We give people a reason to vote FOR the progressive Democratic candidate, rather than scaring them into voting AGAINST the Republican candidate. That's how we do it by exciting them and giving them a reason to vote. This is the sort of message that worked very well in 2008, and should work again in 2010.
Switch the focus off voting for Democrats as a party or keeping the Democratic majority or Republican bogeymen (we all know Republicans suck), and instead switch the focus on how that progressive Democratic official can best improve the life of that voter, and what that progressive Democratic official has done so far for that voter.
For instance, there's Senator Barbara Boxer in California. She's stellar on the environment, and long has been an advocate for a woman's right to choose, and truly cares about the quality of education our children get in public schools.
In reaching voters about Barbara Boxer, or helping raise money for her, firstmost---educate yourself first, and then approach voters with your knowledge about what Senator Boxer does best. Ask them if they'd like to have her in office for six more years so she can continue on being an excellent progressive Senator because she fights for them, rather than for big special interests on Wall Street. And if they say yes, then ask them to vote for her in November, and to ask their friends to do the same as well.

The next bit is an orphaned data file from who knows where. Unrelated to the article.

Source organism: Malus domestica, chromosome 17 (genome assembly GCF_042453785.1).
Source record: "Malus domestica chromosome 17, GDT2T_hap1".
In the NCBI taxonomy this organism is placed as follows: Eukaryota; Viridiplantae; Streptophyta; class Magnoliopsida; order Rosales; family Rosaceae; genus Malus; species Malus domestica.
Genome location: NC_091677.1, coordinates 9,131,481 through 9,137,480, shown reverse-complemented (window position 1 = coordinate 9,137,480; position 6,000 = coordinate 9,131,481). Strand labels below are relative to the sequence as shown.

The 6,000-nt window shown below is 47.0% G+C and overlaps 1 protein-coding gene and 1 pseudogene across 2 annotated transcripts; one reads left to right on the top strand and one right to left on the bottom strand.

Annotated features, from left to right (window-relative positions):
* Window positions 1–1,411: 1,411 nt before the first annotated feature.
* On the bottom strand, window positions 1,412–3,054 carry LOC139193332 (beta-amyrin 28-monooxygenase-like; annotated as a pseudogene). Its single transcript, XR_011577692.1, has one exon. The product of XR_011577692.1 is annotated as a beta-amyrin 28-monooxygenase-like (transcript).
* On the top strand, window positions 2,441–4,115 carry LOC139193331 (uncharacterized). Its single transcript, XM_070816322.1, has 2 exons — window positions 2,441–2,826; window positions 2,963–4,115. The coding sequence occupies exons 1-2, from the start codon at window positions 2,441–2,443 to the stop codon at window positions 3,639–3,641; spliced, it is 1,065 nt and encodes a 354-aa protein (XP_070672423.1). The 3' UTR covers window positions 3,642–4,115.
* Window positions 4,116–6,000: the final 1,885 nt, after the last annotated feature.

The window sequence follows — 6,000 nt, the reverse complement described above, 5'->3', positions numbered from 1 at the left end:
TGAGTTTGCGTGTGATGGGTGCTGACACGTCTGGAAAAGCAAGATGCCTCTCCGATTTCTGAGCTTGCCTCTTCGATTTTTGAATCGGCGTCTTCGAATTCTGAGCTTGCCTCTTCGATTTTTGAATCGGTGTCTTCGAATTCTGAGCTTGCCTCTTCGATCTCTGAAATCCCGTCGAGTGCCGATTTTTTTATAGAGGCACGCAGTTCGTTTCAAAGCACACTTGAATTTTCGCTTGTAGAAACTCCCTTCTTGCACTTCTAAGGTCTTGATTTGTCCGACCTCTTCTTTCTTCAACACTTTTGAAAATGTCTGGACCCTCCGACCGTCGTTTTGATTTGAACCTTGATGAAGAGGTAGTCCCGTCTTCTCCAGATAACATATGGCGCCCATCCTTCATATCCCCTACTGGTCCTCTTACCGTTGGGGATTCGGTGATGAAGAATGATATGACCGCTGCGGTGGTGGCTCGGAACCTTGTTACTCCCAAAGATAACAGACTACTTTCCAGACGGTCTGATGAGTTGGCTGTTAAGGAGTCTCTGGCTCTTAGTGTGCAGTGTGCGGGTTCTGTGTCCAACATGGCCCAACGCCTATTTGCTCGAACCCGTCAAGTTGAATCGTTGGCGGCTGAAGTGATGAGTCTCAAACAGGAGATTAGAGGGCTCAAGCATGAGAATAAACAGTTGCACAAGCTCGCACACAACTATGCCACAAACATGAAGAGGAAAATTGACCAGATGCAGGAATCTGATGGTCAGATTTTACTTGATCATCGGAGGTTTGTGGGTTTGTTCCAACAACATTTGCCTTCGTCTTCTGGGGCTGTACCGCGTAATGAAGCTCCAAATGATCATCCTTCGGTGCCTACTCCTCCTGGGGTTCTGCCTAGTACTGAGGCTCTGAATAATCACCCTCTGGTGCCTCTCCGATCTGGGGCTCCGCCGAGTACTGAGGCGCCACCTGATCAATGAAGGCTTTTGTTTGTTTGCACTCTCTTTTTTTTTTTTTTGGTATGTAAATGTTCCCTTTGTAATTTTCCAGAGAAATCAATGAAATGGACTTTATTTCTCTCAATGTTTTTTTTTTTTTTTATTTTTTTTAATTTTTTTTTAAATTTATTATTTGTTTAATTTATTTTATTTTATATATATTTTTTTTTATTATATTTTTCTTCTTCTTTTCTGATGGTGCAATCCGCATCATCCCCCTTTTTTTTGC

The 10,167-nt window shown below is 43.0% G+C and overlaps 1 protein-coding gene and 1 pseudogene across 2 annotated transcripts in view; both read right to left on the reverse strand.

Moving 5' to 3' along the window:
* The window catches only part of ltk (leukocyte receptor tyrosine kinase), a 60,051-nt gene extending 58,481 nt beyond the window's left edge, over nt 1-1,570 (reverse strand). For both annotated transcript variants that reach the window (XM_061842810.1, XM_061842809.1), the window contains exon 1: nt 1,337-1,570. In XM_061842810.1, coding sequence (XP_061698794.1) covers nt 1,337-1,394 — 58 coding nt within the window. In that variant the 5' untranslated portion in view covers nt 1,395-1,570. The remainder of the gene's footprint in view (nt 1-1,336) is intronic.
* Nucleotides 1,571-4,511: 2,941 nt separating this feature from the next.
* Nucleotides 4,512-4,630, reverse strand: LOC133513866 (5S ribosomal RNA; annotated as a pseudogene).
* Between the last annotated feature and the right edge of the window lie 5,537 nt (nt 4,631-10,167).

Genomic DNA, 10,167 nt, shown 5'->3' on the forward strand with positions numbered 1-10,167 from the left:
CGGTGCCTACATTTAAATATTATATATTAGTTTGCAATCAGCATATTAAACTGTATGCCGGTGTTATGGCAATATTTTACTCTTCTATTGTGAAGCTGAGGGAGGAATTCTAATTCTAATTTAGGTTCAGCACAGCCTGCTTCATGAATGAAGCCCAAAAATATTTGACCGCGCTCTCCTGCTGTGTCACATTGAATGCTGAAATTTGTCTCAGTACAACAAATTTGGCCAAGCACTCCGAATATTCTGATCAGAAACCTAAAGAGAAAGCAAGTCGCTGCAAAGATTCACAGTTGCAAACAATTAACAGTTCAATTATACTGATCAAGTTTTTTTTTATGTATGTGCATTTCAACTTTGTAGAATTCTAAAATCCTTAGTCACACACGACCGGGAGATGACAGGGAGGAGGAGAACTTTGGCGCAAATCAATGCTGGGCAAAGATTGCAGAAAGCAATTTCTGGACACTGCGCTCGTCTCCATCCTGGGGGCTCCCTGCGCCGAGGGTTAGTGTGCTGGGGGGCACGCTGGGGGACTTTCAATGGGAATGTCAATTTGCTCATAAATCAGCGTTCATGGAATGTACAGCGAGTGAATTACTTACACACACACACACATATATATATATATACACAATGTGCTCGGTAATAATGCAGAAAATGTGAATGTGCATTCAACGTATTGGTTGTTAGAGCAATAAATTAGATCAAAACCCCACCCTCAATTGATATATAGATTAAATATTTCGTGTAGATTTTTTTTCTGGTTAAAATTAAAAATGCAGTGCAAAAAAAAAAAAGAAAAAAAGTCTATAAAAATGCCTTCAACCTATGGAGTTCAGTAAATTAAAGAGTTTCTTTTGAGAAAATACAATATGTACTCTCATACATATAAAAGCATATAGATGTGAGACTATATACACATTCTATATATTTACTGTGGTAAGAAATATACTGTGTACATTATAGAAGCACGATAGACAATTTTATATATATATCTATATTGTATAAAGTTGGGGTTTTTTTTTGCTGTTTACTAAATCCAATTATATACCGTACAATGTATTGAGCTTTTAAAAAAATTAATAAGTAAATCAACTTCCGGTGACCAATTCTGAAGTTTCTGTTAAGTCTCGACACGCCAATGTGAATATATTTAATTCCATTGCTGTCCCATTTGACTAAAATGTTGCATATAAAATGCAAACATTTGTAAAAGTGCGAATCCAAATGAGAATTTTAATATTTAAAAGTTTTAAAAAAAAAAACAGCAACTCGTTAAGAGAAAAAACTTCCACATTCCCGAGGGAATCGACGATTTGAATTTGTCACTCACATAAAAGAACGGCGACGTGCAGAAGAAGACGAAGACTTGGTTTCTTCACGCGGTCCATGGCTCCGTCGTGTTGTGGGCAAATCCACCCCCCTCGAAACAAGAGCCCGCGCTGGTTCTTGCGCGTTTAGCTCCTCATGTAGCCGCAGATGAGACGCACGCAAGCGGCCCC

When I say switch the focus off Republican bogeymen, does it mean completely taking the focus off them? No--you should rightly focus on the flaws of the Republican opponent that your progressive Democratic candidate is facing. But you should not make your message squarely about the Republican opponent because that doesn't give the voter you're seeking to reach a reason to vote FOR the Democratic candidate--instead, you are telling that voter to vote AGAINST the Republican candidate. That does your progressive Democratic candidate a disservice.